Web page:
Types of Explanation in Whitehead and Hegel

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I’m still working my way through Hegel and Whitehead: Contemporary Perspectives on Systematic Philosophy (1986), ed. by George R. Lucas, Jr. Today I read Klaus Hartmann’s (University of Tubingen) essay, “Types of Explanation in Hegel and Whithead”. Hartmann finds both similarities and differences in their respective approaches to philosophy. Among the similarities, he notes their mutual concern for organic wholes, for process, and for teleology (p. 61). Hartmann avoids rushing to any premature merger of their systems, however, arguing that Whitehead’s metaphysical cosmology and Hegel’s categorial theory of ontology rest upon incompatible methods of philosophical explanation.

In short, while Whitehead is committed to a flat ontology, wherein there is only a single category of beings (namely, actual entities), Hegel devises a “systematic hermeneutic of possible categories” to serve as “a matrix to diagnose the categorial commitments of the various philosophies that have been [historically] proposed” (p. 71). Hegel leaves open the possibility of multiple “addresses of Being,” each one comparatively valid in the historical moment of its articulation. In other words, Hegel’s ontology is based in a dialectical account of the evolution of consciousness, wherein the varied philosophical positions of history are integrated into Absolute Spirit, the final truth of Thought’s conscious identity with Being. In this context, Hartmann asks of Whitehead whether the actual entities of his metaphysical atomism remain open to the possibility of “higher” categories serving as “genuine pledges for novel ontological realms,” or, in contrast, if such pledges are to be interpreted as “predicates qualifying monadic individuals” (p. 71). Hartmann suggests that Hegel’s Logic is ontologically self-grounding, and opposes it to Whitehead’s “merely hypothetical scheme” (p. 73), which limits the reality of reasons to what takes place within the concrescence of actual entities.

I am not sure if this is an entirely fair criticism of Whitehead, since I understand his (though admittedly still “imaginative” and “interpretive”) approach to speculative philosophy to be similarly self-grounding ontologically. I would say that this depends on the ultimate coherence of Whitehead’s understanding of the relationship between the infinite potentiality of Creativity, the everlasting actuality of God, and the finite actuality of the occasions of the world. Hartmann claims that Whitehead “hypostatizes universals like the exoteric Plato” (p. 69), but this is a misinterpretation of God’s role as an actual entity in the envisagement of eternal objects, which themselves remain deficient in actuality (i.e., abstract). Concreteness, in Whitehead’s system, is found only in the experience of actual occasions.

If God and the world mutually condition one another, such that neither can be understood in isolation, then the explanatory circle is closed and reality is able to give an account of itself. Whether or not Whitehead’s metaphysics actually holds together in this respect still needs to be argued. While Hegel’s categories unfold out of each other according to the implicit necessity of the Idea, Whitehead, a radical empiricist, abductively generates his categories, based on generalizations from experience, grounding them in reality through tests of adequacy and in logic through the tests of coherence.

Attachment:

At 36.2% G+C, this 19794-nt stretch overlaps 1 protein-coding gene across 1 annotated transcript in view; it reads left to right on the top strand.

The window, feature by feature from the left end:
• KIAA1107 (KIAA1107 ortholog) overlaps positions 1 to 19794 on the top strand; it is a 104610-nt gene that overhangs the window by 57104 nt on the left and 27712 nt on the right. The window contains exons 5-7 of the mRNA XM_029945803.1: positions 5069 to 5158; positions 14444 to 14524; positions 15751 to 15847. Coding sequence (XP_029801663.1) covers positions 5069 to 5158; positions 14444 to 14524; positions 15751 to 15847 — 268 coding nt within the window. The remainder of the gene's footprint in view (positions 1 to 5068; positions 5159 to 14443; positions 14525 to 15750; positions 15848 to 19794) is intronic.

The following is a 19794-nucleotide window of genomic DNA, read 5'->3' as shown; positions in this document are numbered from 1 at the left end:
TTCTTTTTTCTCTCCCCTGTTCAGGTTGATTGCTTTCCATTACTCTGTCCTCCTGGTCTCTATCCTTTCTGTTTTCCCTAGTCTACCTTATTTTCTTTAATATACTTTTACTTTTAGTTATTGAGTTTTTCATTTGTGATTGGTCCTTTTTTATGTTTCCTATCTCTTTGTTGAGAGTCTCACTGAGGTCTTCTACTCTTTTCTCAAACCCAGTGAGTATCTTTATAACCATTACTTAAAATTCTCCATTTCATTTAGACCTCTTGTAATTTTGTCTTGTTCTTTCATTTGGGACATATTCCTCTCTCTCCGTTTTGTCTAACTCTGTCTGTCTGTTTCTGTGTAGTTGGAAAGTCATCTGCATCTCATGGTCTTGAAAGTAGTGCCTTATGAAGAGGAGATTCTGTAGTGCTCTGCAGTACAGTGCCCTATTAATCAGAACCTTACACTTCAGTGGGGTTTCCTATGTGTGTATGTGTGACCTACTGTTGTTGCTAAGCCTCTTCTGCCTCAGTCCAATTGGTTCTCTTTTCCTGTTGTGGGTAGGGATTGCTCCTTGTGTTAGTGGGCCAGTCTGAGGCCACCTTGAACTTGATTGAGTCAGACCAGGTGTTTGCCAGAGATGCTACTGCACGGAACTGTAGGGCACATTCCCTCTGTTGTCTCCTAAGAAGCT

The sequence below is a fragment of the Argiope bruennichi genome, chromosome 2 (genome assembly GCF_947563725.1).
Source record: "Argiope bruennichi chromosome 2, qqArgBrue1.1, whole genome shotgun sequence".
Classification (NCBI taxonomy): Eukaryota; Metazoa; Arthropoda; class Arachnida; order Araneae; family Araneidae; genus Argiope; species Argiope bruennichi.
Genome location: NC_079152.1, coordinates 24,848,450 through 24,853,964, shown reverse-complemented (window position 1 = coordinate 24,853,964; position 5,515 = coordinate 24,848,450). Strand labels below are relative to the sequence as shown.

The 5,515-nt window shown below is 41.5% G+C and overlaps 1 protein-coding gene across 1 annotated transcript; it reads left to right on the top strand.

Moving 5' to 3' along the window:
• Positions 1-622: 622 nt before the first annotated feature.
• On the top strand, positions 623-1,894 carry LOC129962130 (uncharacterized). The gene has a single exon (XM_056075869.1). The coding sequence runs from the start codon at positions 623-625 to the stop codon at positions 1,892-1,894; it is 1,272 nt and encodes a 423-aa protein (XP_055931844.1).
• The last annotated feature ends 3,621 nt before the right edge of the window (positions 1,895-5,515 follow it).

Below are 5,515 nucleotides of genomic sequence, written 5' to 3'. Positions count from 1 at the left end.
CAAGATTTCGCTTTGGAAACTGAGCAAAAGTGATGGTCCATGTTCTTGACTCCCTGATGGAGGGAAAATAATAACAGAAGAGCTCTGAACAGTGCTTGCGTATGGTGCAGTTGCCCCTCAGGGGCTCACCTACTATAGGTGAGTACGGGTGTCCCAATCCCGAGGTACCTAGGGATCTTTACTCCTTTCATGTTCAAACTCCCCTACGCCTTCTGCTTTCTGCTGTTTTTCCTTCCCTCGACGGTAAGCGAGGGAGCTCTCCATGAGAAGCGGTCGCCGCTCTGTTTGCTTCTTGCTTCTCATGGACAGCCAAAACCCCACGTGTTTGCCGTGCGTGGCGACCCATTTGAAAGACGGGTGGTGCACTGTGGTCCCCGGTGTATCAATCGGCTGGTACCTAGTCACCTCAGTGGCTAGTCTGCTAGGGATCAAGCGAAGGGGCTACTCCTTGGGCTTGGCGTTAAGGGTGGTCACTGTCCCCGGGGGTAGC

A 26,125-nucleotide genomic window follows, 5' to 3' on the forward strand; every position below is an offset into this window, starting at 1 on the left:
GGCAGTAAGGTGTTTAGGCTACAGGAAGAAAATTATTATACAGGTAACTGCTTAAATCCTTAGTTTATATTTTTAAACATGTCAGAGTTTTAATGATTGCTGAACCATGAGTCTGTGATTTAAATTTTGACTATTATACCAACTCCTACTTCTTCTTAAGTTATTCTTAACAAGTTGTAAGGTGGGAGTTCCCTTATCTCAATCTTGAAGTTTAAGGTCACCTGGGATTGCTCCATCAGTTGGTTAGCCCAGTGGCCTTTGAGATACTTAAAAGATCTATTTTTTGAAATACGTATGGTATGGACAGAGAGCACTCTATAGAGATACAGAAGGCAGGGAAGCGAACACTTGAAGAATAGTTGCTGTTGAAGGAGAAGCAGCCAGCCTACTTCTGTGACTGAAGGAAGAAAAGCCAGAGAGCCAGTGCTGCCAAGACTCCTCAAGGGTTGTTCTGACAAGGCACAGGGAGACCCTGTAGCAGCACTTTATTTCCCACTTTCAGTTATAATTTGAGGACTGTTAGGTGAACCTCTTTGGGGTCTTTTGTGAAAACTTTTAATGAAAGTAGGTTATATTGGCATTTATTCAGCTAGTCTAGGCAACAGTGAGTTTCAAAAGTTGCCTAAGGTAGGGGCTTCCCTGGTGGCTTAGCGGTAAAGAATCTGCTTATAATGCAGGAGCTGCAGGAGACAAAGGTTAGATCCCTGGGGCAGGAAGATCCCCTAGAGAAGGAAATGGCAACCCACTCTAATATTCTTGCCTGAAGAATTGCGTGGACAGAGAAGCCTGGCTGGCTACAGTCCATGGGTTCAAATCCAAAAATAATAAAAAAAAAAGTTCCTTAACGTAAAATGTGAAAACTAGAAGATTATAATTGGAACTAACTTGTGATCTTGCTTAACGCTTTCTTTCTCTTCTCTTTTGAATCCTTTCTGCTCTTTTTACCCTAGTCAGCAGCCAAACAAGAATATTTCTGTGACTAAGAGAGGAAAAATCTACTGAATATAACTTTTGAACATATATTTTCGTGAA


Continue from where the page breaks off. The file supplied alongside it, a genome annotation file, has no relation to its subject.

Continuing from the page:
In terms of a doctrine of the evolution or historical development of consciousness, I think Hegel probably does a better job fleshing out the implications, but that Whitehead also recognizes the importance of the “learning process of humanity” (p. 74), especially in Adventures of Ideas. In a way similar to Hegel, who tracks the unfolding of the World-Spirit in human history towards freedom from the feeling soul, through consciousness, self-consciousness, objective Spirit, to culminate in Absolute Spirit, Whitehead remarks that:

“The [civilizational] improvement [of the behavior-systems of human beings in their intercourse with each other] depended on the slow growth of mutual respect, sympathy, and general kindness. All these feelings can exist with the minimum of intellectuality. Their basis is emotional, and humanity acquired these emotions by reason of its unthinking activities amid the course of nature. But mentality as it emerges into coordinated activity has a tremendous effect in selecting, emphasizing, and disintegrating. We have been considering the emergence of ideas from activities, and the effect of ideas in modifying the activities from which they emerge. Ideas arise as explanatory of customs and they end by founding novel methods and institutions” (p. 100).

The main difference in their respective accounts of the progress of civilization is that Hegel envisioned a final moment or absolute end to history, while Whitehead seemed to believe that the “adventure of ideas,” while still teleological in some sense, was ultimately open-ended and without foreseeable conclusion.


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